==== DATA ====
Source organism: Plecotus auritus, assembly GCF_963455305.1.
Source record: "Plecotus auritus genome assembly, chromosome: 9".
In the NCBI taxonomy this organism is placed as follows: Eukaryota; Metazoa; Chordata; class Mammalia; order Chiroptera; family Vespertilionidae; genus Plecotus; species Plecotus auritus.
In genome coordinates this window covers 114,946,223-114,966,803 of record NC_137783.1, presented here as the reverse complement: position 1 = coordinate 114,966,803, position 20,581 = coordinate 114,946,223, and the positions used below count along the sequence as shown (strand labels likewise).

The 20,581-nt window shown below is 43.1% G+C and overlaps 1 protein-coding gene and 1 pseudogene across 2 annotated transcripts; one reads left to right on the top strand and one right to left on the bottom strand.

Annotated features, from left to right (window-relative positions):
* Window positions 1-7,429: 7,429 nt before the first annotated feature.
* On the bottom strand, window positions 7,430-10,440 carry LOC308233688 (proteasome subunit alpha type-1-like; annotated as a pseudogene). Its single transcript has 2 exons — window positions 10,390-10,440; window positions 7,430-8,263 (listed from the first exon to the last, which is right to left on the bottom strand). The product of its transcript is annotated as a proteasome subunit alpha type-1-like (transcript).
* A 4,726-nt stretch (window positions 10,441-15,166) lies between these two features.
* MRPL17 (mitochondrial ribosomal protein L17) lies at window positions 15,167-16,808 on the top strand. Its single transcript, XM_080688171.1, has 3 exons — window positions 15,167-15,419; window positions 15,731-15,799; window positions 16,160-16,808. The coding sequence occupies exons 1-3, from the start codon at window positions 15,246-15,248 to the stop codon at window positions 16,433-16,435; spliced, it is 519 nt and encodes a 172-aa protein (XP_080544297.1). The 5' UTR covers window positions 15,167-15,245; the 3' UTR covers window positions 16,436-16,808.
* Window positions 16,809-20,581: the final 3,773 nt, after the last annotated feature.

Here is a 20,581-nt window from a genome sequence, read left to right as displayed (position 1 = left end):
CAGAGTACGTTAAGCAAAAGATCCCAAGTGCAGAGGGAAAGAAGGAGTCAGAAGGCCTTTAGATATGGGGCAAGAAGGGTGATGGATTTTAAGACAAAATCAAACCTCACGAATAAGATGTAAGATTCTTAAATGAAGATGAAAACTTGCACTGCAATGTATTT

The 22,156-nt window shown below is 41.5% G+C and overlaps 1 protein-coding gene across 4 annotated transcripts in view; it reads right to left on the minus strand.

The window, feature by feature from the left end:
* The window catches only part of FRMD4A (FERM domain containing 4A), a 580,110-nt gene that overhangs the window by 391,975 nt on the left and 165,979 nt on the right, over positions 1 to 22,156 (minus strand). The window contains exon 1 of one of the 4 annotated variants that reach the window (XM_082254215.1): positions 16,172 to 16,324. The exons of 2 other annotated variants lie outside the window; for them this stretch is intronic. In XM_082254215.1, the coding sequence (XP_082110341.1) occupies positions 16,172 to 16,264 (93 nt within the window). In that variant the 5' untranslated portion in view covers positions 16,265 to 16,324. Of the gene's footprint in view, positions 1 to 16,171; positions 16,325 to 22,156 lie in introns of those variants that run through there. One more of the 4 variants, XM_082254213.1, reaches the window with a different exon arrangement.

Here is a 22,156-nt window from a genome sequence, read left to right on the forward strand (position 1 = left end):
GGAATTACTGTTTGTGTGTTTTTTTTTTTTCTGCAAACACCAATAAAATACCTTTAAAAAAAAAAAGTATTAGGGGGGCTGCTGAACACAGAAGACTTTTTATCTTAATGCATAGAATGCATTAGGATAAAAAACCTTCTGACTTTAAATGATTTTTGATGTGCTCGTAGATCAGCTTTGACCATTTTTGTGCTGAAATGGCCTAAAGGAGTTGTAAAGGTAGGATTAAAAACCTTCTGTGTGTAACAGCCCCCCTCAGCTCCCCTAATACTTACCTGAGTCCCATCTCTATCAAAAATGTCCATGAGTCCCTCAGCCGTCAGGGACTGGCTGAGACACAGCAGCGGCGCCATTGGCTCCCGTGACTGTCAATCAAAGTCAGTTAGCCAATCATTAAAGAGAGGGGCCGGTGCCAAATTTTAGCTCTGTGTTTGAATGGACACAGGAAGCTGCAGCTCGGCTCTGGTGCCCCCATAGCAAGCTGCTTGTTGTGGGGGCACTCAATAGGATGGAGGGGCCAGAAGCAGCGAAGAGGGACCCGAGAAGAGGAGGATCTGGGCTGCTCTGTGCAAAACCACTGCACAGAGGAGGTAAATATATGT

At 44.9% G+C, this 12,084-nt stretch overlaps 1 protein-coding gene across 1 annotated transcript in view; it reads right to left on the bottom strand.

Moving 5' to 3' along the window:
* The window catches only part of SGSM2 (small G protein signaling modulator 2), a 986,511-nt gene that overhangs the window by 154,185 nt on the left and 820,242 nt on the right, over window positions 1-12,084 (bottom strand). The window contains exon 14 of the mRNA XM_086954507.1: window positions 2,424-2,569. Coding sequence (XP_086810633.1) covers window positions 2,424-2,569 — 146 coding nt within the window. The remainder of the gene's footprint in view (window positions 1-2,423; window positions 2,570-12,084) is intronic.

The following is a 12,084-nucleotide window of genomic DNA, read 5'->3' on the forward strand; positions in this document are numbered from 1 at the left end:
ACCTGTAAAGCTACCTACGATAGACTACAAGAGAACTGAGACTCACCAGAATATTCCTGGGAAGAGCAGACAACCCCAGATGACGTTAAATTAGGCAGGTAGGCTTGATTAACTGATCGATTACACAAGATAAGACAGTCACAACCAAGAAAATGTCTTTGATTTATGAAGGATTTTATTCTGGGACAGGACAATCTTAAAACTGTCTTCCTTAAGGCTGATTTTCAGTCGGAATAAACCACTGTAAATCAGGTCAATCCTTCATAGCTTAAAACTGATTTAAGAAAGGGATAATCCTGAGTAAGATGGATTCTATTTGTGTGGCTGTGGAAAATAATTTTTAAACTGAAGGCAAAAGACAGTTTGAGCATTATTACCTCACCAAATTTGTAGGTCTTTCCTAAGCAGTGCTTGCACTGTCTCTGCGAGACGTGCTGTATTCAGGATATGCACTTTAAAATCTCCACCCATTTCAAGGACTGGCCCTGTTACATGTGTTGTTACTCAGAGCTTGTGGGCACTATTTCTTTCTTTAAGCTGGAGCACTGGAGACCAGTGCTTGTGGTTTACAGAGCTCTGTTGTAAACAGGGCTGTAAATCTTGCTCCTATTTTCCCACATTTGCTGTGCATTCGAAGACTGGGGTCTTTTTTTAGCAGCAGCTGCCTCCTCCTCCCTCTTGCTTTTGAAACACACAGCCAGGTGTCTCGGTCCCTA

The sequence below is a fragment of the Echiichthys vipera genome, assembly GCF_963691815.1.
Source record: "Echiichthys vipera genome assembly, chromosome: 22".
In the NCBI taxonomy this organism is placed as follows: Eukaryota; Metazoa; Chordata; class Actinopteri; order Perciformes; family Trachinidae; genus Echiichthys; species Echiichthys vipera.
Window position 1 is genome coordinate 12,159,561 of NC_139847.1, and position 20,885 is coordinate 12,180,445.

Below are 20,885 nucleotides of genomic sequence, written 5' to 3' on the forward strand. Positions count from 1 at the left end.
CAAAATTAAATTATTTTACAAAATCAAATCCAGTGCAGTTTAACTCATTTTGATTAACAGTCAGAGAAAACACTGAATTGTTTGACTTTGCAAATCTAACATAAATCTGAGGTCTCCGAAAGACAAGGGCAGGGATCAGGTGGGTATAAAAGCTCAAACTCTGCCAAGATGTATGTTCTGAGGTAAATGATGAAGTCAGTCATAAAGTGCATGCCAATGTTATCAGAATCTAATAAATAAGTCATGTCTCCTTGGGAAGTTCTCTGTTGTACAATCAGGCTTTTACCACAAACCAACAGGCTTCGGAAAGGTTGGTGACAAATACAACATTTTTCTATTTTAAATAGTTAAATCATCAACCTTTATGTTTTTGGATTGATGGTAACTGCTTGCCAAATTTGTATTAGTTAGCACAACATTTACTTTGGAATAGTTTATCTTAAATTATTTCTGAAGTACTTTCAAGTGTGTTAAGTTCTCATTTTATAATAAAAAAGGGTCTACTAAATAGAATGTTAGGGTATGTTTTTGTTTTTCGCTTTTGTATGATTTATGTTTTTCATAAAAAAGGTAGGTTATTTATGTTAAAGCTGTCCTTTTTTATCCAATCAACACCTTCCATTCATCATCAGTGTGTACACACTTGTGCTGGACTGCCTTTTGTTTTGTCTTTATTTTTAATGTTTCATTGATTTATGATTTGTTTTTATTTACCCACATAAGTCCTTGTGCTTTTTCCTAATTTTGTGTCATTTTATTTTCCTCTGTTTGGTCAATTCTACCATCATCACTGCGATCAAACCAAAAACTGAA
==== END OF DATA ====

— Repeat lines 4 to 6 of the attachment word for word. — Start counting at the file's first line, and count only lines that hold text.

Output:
In genome coordinates this window covers 114,946,223-114,966,803 of record NC_137783.1, presented here as the reverse complement: position 1 = coordinate 114,966,803, position 20,581 = coordinate 114,946,223, and the positions used below count along the sequence as shown (strand labels likewise).

The 20,581-nt window shown below is 43.1% G+C and overlaps 1 protein-coding gene and 1 pseudogene across 2 annotated transcripts; one reads left to right on the top strand and one right to left on the bottom strand.

Annotated features, from left to right (window-relative positions):